War broke out in Yemen in 2014 when the Houthi rebels--a Shiite rebel group linked to Iran with a history of rising up against the Sunni government-- seized control of Yemen’s de jure capital and largest city, Sanaa. The Houthis are loyal to former president Ali Addullah Saleh and are demanding a new government for Yemen.
War escalated in 2015 when Saudi Arabia and the United Arab Emirates (UAE) launched ferocious air attacks against the rebels to restore the internationally recognized government of President Abd Rabbu Mansour Hadi. Many have accused Saudi Arabia and Iran of using Yemen and its citizens to fight their own proxy war and, according to The Global Conflict Tracker, their involvement threatens to create a broader Sunni-Shia divide in the region. Numerous Iranian weapons shipments have been intercepted by the Saudi naval blockade, forcing Iran to send out their own navy. This further risks military escalation between the two countries.
Separate from the ongoing civil war, the United States continues counter-terrorism operations in Yemen, relying on airstrikes to target al-Qaeda in the Arabian Peninsula and militants loyal to the Islamic State. The US has also launched 200 airstrikes in Yemen against the Houthis, even though they pose no direct threat to America. However, the continued bombing of Saudi infrastructure, by these rebels, is a great threat to an important US ally.
Yemen has been dubbed by the UN as the world’s worst humanitarian conflict. The Global Conflict Tracker estimates that 22.2 million people are in need of assistance in the region, with 91,600 killed since 2015, and over 2 million displaced. Yemen is facing a cholera outbreak that has affected one million people. An estimated 85,000 children have also died from starvation due largely to a refusal by the Houthis to accept United Nations aid. This situation has only been made worse by a man-made famine created by the rebels blockading of cities, with an additional 8 million at risk of famine. Global Conflict Tracker reports that all sides of the conflict have violated human rights and international humanitarian law.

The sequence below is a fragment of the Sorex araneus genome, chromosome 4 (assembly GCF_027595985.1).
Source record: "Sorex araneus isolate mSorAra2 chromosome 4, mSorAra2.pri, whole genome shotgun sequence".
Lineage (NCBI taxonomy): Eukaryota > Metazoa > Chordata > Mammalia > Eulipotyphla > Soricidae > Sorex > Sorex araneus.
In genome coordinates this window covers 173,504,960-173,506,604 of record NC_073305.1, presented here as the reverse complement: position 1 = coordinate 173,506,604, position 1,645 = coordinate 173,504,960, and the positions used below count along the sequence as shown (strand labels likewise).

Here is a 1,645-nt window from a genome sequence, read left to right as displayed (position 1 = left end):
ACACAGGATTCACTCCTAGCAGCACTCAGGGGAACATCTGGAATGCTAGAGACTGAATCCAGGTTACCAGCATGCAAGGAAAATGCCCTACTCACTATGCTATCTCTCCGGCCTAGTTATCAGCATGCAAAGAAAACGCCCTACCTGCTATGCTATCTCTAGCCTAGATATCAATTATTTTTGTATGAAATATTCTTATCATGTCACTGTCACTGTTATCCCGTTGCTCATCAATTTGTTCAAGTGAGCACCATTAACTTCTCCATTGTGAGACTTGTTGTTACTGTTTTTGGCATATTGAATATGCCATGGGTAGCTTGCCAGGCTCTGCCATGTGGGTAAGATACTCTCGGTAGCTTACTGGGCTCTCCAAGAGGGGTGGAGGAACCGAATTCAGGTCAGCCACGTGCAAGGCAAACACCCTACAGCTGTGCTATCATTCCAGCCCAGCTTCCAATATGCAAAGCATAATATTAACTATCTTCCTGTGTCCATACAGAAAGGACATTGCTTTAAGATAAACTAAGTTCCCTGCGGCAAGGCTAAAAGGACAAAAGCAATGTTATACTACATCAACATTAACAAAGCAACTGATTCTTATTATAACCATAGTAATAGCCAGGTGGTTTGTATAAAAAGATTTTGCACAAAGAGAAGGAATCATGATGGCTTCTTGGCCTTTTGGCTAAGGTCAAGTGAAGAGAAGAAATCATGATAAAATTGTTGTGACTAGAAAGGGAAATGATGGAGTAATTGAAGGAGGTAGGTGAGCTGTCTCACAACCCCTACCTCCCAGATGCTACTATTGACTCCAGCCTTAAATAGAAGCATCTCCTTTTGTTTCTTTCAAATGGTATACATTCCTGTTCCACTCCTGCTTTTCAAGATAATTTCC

Al-Jazeera claims that the campaign against the rebels, now in its fifth year, has largely failed. Houthis still maintain control of Yemen’s capital and its largest city, as well as their increasing attacks on UAE-Saudi military positions.
The attacks last month came as the rebels launched a medium-range ballistic missile and an armed drone at a military parade in Aden, a southern city in Yemen. The missile attacks killed dozens of people and a separate suicide bombing killed 10 more. The military parade that was attacked belonged to the Yemeni Security Belt Forces who are backed by the UAE. The Houthis have their very own TV station in Yemen called Al-Masirah, where they described the parade as being staged in preparation for a military move against them, thus justifying their attack. Reuters news quoted a medical and security source who stated that 32 people were killed in the attack, Associated Press put the number at 40, and Al-Jazeera placed the number of casualties at 47.
Al-Jazeera states that the Houthis sought to send a message to the Saudis and the UAE that the rebels would “hit them hard” if they are to continue military operations in the country. Other attacks have plagued the city as well; including a suicide bombing that killed 10 people and wounded 16. Also, a car, a bus, and three motorcycles laden with explosives targeted a police station according to the Associated Press. Yemen’s Prime Minister Maeen Abdulmalik Saeed in a tweet, blamed Iran for the attacks, but provided no proof. Neither Iran nor Saudi Arabia responded to Al-Jazeera’s requests for a comment on the attacks.
The UAE has announced plans to withdraw their troops from Yemen, stating that they will switch from a “military-first” approach to a “peace first” one. Experts are worried however that their departure will create a security vacuum that the rebels will be eager to fill. The director of the Gulf Studies Center at Qatar University states that the resulting security vacuum is because there was no arrangement with the legitimate government or the Saudis. He went as far as to say that “without the Houthis there cannot be stability,” there is no outright proof as to whether or not he is correct and until a peaceful agreement is reached, Yemen’s state remains very much in flux.
-By Monericka Semeran, WACNH Intern